FIT FOR LIFE (FFL) is a diet and lifestyle book series stemming from
the principles of orthopathy . It is promoted mainly by the American
writers Harvey and
Marilyn Diamond . The
Fit for Life
Fit for Life book series
recommends dietary principles including eating only fruit in the
morning, eating predominantly "live" and "high-water-content" food,
and if eating animal protein to avoid combining it with complex
While the diet has been praised for encouraging the consumption of
raw fruits and vegetables, several other aspects of the diet have been
disputed by dietitians and nutritionists, and the American Dietetic
Association and the
American Academy of Family Physicians
American Academy of Family Physicians list it as a
fad diet .
* 1 Description
* 2 Publications and marketing
* 2.1 Book series
* 2.2 Additional books by
* 3 Controversy
* 3.1 Scientific reception
* 4 See also
* 5 References
* 6 External links
The diet is based on Diamond's exploration of Herbert M. Shelton
theories of food combining . Both authors claimed to be able to bring
about weight loss without the need to count calories or undertake
anything more than a reasonable exercise program. In the first version
of the program, Diamond claimed that if one eats the foods in the
wrong combination they "cause fermentation" in the stomach. This in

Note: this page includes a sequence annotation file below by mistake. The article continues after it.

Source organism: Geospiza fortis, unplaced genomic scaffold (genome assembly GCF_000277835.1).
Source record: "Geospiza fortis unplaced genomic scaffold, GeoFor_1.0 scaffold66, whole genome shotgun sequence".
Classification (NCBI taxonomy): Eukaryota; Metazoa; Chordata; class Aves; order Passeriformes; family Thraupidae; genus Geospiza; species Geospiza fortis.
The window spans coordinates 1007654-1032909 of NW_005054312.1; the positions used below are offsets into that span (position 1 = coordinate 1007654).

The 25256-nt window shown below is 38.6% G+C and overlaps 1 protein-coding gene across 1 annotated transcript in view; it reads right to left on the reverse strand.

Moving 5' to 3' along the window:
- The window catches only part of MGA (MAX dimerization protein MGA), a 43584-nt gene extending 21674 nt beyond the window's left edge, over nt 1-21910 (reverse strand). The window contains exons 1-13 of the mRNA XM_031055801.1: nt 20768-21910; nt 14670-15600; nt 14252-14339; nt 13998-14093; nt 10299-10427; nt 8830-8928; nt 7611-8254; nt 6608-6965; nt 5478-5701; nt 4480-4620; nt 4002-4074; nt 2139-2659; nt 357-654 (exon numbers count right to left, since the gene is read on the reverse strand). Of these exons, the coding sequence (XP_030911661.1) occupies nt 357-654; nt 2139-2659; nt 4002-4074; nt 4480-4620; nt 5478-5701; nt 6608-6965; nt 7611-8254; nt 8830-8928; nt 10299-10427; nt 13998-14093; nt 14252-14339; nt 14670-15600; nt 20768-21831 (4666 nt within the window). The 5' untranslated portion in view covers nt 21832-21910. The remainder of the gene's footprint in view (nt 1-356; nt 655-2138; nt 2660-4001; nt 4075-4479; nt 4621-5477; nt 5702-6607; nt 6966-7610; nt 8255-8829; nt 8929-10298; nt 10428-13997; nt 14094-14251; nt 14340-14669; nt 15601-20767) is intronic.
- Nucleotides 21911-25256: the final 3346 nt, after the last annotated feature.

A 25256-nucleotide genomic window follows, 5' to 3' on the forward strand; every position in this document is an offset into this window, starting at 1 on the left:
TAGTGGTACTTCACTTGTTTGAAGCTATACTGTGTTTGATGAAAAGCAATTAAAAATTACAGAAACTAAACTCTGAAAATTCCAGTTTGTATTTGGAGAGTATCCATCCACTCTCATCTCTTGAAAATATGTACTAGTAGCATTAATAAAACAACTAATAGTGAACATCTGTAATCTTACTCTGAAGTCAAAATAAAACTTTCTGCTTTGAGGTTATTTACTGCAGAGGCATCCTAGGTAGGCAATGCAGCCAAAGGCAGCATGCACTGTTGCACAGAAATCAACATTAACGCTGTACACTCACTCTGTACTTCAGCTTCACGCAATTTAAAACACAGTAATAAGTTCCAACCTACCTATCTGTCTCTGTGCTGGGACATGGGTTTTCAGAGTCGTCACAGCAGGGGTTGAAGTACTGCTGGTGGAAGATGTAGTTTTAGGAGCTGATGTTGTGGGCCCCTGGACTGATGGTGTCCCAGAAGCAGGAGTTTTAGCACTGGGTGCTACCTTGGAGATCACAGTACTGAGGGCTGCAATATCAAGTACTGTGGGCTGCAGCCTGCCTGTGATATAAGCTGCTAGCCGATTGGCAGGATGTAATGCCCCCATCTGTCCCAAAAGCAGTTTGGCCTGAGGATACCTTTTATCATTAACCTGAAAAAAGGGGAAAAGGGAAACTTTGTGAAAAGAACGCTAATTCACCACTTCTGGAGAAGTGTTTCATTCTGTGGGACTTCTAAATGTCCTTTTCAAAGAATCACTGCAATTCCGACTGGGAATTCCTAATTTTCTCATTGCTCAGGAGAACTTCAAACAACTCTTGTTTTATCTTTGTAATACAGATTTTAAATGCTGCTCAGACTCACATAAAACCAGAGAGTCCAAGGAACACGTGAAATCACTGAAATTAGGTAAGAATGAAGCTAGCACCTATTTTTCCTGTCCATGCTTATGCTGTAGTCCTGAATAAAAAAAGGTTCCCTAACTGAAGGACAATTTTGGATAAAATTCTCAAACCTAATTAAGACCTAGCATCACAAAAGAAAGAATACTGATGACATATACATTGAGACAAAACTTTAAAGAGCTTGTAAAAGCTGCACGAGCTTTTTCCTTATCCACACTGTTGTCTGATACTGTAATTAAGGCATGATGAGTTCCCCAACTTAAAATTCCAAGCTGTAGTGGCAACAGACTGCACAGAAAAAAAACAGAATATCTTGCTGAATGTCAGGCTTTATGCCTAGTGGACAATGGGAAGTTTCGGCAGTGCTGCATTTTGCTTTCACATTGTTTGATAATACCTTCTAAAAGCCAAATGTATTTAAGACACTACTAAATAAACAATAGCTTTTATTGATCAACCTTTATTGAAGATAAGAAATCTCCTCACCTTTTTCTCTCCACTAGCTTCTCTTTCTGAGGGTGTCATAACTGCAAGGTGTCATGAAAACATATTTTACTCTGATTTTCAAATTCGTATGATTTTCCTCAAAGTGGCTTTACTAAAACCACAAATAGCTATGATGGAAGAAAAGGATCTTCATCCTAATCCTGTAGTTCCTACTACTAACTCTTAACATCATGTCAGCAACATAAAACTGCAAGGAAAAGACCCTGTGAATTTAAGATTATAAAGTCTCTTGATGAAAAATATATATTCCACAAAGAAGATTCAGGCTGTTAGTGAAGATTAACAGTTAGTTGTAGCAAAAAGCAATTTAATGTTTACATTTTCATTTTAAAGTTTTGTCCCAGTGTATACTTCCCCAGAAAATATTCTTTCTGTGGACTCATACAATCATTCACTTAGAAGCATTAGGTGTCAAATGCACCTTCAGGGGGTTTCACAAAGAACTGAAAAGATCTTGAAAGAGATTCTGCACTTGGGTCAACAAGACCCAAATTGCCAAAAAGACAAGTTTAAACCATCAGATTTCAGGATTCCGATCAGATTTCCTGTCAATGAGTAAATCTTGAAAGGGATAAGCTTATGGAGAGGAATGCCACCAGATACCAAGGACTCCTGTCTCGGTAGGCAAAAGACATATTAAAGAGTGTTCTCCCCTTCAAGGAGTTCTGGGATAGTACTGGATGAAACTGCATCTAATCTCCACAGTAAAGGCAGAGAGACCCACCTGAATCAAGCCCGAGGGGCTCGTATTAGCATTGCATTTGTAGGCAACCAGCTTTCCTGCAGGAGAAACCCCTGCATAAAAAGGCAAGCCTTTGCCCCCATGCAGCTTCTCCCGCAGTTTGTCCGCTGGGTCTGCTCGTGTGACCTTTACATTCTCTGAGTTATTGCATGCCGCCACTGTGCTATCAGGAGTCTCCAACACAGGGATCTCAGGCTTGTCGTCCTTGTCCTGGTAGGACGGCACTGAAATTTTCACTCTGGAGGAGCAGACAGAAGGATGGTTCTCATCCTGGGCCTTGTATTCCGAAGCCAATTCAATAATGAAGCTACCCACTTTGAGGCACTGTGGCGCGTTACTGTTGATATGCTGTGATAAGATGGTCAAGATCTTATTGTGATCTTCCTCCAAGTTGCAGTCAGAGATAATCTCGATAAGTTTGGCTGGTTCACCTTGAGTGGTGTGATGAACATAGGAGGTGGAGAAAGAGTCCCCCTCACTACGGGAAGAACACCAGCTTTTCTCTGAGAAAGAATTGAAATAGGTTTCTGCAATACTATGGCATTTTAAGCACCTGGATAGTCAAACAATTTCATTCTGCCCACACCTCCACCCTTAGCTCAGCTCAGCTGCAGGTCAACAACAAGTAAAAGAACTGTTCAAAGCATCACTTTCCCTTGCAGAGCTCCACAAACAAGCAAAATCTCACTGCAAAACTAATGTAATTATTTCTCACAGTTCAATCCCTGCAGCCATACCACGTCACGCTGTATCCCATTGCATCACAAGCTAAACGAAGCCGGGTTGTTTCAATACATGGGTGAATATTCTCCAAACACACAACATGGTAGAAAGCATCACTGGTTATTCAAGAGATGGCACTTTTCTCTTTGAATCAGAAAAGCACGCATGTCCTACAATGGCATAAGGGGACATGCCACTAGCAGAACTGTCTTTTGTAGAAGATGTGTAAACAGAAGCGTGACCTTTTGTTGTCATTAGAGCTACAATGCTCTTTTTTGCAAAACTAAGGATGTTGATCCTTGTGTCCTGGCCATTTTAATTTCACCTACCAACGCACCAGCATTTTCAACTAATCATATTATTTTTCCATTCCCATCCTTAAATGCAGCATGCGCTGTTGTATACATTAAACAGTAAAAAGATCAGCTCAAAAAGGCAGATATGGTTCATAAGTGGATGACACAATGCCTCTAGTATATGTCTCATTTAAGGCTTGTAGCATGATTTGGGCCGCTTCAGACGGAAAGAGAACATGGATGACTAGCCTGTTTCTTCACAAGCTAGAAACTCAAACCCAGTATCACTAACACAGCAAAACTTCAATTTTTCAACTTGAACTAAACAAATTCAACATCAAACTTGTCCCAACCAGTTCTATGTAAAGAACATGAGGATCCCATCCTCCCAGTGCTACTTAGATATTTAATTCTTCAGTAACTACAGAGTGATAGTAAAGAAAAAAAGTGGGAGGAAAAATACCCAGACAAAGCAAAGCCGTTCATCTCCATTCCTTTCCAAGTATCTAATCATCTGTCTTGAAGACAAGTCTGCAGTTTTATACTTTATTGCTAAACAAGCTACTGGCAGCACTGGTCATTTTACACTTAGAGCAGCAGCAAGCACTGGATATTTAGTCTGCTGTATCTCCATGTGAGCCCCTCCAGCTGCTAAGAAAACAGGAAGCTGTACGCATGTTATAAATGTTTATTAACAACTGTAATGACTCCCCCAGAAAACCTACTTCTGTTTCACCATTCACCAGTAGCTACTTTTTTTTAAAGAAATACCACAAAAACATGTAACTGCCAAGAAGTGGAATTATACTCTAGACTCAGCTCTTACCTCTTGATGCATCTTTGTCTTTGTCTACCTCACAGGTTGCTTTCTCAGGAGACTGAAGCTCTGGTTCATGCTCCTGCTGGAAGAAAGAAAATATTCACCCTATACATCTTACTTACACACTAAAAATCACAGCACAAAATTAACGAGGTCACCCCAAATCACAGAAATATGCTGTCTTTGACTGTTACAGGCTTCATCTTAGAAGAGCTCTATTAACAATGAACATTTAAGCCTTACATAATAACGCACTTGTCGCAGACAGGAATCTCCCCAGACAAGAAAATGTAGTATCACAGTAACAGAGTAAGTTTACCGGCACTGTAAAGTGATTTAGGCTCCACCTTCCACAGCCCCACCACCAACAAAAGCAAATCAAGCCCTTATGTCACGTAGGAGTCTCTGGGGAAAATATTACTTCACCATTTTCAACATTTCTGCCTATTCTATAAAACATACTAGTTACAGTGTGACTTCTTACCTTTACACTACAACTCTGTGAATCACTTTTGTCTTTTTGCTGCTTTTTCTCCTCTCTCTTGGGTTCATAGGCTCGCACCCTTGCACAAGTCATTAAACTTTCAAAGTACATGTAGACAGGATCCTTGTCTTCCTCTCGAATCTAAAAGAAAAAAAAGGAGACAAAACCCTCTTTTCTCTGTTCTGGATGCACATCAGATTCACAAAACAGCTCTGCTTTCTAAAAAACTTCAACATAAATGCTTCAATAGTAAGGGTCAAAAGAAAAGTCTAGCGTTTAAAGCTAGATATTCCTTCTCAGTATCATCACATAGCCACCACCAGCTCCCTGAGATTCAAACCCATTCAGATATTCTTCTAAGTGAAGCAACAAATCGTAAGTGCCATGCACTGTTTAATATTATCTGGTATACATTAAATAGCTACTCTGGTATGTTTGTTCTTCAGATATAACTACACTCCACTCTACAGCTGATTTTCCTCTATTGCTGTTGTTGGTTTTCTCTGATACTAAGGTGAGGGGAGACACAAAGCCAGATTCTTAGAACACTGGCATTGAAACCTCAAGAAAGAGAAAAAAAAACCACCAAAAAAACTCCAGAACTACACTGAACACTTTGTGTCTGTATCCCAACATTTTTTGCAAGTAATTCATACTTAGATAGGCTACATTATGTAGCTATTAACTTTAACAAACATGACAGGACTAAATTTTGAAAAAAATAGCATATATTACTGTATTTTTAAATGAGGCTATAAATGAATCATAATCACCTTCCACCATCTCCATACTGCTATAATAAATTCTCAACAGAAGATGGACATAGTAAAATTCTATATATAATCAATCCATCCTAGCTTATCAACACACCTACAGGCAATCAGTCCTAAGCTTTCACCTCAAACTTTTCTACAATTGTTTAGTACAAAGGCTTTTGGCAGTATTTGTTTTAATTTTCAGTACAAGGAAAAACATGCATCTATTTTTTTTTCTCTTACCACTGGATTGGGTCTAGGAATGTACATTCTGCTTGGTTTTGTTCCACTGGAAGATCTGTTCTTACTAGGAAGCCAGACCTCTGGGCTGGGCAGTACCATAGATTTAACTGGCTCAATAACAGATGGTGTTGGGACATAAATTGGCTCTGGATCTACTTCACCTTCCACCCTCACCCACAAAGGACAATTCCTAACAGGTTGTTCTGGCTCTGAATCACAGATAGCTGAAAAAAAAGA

turns gives rise to the destruction of valuable enzymes while living
foods are raw fruits and vegetables. The basic points of Fit for Life
are as follows:
Fruits are best eaten fresh and raw. Where possible they should be
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* ^ A B C D E F G H Tish Davidson (2007). "
Fit for Life
Fit for Life diet". In
Jacqueline L. Longe. The Gale Encyclopedia of Diets: A Guide to Health
Thomson Gale . p. 383–385. ISBN 1-4144-2991-6 . CS1
maint: Uses editors parameter (link )
* ^ "BEST SELLERS". New York Times. 1986-01-05. Retrieved
* ^ McDowell, Edwin (1988-01-06). "Best Sellers From 1987\'s Book
Crop". New York Times. Retrieved 2009-02-09.
* ^ Fein, Esther B. (1993-02-01). "THE MEDIA BUSINESS: Publishing;
Where literary lightning hits, book houses often hope for a second
strike". New York Times. Retrieved 2009-02-09.
* ^ Diamond, Harvey (2003-11-17). Fit for life, not fat for life.
HCI. p. 82. ISBN 978-0-7573-0113-1 .
* ^ Hines, Terence . (1988). Pseudoscience and the Paranormal: A
Critical Examination of the Evidence. Prometheus Books. p. 254
* ^ Butler, Kurt. (1992). A Consumer's Guide to "Alternative
Medicine": A Close Look at Homeopathy, Acupuncture, Faith-healing, and
Other Unconventional Treatments. Prometheus Books. p. 14. ISBN
* ^ "Fit For Life: Some Notes on the Book and Its Roots".
* ^ Golay A, Allaz AF, Ybarra J, et al. (April 2000). "Similar
weight loss with low-energy food combining or balanced diets". Int. J.
Obes. Relat. Metab. Disord. 24 (4): 492–6. doi
:10.1038/sj.ijo.0801185 . PMID 10805507 . Check laysummary= value
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